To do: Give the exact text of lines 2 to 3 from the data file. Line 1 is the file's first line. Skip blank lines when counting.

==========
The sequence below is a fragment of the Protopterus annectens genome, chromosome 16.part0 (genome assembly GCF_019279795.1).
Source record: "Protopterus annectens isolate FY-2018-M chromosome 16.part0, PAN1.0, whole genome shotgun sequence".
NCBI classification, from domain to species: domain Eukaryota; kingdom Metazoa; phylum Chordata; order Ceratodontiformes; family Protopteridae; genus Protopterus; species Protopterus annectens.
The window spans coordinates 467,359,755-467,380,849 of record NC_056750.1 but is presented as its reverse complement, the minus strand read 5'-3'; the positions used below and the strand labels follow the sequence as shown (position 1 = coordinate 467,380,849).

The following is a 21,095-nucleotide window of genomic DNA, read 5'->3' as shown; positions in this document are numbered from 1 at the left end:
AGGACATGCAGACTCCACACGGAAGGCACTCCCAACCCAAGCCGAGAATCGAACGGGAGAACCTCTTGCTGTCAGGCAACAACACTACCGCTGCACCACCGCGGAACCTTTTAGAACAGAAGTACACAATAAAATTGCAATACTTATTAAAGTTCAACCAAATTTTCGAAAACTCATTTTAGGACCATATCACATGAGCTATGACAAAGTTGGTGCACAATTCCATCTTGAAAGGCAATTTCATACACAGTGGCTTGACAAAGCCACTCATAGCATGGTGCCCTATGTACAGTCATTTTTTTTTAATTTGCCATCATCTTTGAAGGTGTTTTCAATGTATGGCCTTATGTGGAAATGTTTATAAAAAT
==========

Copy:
Source record: "Protopterus annectens isolate FY-2018-M chromosome 16.part0, PAN1.0, whole genome shotgun sequence".
NCBI classification, from domain to species: domain Eukaryota; kingdom Metazoa; phylum Chordata; order Ceratodontiformes; family Protopteridae; genus Protopterus; species Protopterus annectens.